It’s nearly 2am here. I’ve got to get some sleep. I’ll catch up with this tomorrow.


This card does exist. I believe LTT used it on one of their videos. its the Allegro Pro USB 3.0 PCIe. The card its self is discontinued and can be quite hard to find new but their readily available on ebay and such.



We discussed something “similar” some time ago… https://forum.level1techs.com/t/self-hosted-cloud-gaming-server-gpu-pass-through-for-multi-user-access/147810

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The individual USB device pass through requires a lot more work then passing through a USB controller to each VM. You will have to setup every USB device you plug in every single time. Technically it might be scriptable, but even still the script would be prone to breaking if people change where they plug in, or what devices they bring. Also, vmware does not allow keyboards and mice to be passed through, so this would only work on a KVM+QEMU setup on linux(Unraid, pretty much any other linux distribution)

Also, if the onboard USB controllers have OK IOMMU groups, you can use them and not need as many add in USB cards.


Thanks for all the answers!

Currently, I am looking at these two boards:

  1. ASUS Prime X399-A (90MB0V80-M0AAY0) (4x PCIe 3.0 x16, 1x PCIe 2.0 x4, 1x PCIe 2.0 x1)

  2. Gigabyte X399 Aorus Pro (4x PCIe 3.0 x16, 1x PCIe 2.0 x16 (x4))

Anything particularly bad regarding the IOMMU groups? Are there any lists where can I look this up?

X399 has at least 3 usb controllers.
2 are build into CPU SoC and each can be passed independently.
1 is from chipset.
And usually there is one more for USB 3.1 gen 2 like on the ASUS board linked. Gigabyte is probably the same but they dont mention it in specification like on the ASUS board.
ACS patch is needed for the USB on chipset and for the added one, and anything connected to chipset slot.
Without ACS patch m.2 would need to be repurposed to add more USB controllers.

Was using the 1920X built-in USB controllers to pass to VM and it was working without problems.

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I have the Asrock Fatality X399 board with 2970WX. I have multiple gaming VMs running and here is some stuff I’ve ran into.

Even though there is multiple USB controllers in separate IOMMU groups I could not get them to work properly. When one gets passed to VM it would disable the others when the VM started. But I haven’t tried ACS patch. I just have a PCI-E usb card right now and I’m working on getting TB3 card working.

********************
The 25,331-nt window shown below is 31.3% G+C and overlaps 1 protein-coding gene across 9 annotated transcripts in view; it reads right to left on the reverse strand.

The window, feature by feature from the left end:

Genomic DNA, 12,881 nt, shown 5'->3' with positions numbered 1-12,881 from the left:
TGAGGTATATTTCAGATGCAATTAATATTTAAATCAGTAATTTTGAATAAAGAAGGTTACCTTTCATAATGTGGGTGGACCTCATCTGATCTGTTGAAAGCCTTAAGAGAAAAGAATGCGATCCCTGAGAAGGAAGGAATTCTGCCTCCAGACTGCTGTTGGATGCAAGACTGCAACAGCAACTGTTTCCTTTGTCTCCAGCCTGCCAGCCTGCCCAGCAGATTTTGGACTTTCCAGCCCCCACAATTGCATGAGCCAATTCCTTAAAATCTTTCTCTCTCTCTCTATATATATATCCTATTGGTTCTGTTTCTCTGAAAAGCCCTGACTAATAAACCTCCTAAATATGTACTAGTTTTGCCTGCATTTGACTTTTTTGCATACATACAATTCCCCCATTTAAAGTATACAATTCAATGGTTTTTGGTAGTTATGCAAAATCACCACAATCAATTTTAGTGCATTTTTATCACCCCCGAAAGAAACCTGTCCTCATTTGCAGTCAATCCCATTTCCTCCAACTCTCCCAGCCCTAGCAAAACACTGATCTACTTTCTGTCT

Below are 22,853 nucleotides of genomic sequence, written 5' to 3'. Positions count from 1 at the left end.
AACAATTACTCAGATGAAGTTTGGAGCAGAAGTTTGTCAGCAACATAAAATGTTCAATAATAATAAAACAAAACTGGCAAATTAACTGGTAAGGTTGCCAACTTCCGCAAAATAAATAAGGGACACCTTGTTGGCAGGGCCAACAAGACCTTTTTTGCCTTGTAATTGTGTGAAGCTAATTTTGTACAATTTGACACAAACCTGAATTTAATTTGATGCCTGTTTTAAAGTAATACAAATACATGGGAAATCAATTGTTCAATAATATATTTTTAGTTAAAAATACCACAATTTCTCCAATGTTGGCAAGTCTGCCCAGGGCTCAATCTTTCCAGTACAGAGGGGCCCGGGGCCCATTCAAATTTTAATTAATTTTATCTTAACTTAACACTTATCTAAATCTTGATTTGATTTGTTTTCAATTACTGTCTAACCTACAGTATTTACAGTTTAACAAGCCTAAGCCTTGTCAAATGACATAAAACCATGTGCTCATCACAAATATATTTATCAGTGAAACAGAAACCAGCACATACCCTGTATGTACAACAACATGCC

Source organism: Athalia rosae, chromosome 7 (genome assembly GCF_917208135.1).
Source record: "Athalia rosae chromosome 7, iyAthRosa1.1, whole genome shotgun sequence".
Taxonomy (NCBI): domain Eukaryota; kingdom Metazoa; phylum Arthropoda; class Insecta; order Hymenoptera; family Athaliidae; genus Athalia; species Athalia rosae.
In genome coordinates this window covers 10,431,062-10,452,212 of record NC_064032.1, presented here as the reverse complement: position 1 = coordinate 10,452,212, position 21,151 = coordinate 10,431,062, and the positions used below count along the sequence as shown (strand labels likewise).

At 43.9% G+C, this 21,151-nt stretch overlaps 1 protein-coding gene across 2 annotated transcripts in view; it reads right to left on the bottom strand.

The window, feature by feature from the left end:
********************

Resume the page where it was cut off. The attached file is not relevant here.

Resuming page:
You have to find out which PCI-E lanes go to which chiplet. My 1080 ti had terrible latency where even playing youtube would go at 14 fps and audio only for split seconds, until I had it on chiplet/NUMA core with the cores I was passing.

GPU shroud height. Should be obvious but I bought 3x RX 580s that are 2.5 height and had to bring out the Dremel to get them fitting.

I do know AMD doesn’t have best IOMMU groups around. My x79 did have the best, every thing was broken into its own group with no extra configuring. Not sure if intel continued with that.

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Thanks for sharing your experiences!

Well, x79/x99 do not support that many cores, and x299 / Socket 2066 does, but would cost me at least $400€ more (7920x / 9920x), while ofc being faster and it would be really nice to be sure that it works, however, if I understood sgtawsomesauce’s post and his blog article correctly, one can make almost everything work, given enough time and effort.

Yeah, this is a common problem with onboard USB controllers.

I just saw an ASUS Prime X399-A for auction on ebay and went for it. Ended at $200€. Will take a look tomorrow regarding risers and USB-controller card(s).

Any ideas if it will improve performance drastically if I go for 4x8 instead of 2x16 GiB RAM in order to use Quadchannel?

There isn’t any measurable differences, the biggest is overclock stability. Easier to keep two sticks stable at high speeds than 4. The biggest improvements I had was keeping the cores and lanes in same group for latency.

Thats not true at all.

Quad channel over dual channel will make a significant difference when running 4 simultaneous gaming vms.

Honestly, for first gen tr, you stop seeing performance increases at about 3200mhz. I’m running 64gb of 3200 with 8 dimms. It’s fine.

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Thank you for the correction, was thinking under normal use.

For passing through usb ports you could get a quad m.2 board (https://www.amazon.com/Aplicata-Quad-NVMe-PCIe-Adapter/dp/B074WV4ZN4/ref=sr_1_22?keywords=quad+m.2&qid=1573504100&s=electronics&sr=1-22) and m.2 to PCI-E adapters. This board in particular mentions bifurcation unlike the Asus one which probably won’t let you separate the devices.

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Nvidia require x8 I believe. May be wrong on that as it may be for SLi that they require x8 for and it may work in x4 by itself.

Edit: ignore me. X4 is fine for single GPU, it was SLi that requires x8

For most workloads, you’d absolutely be correct.

Unless you’re using a 2080+, you don’t need 8x. Sli uses its own bridge, so you don’t need to worry about that either.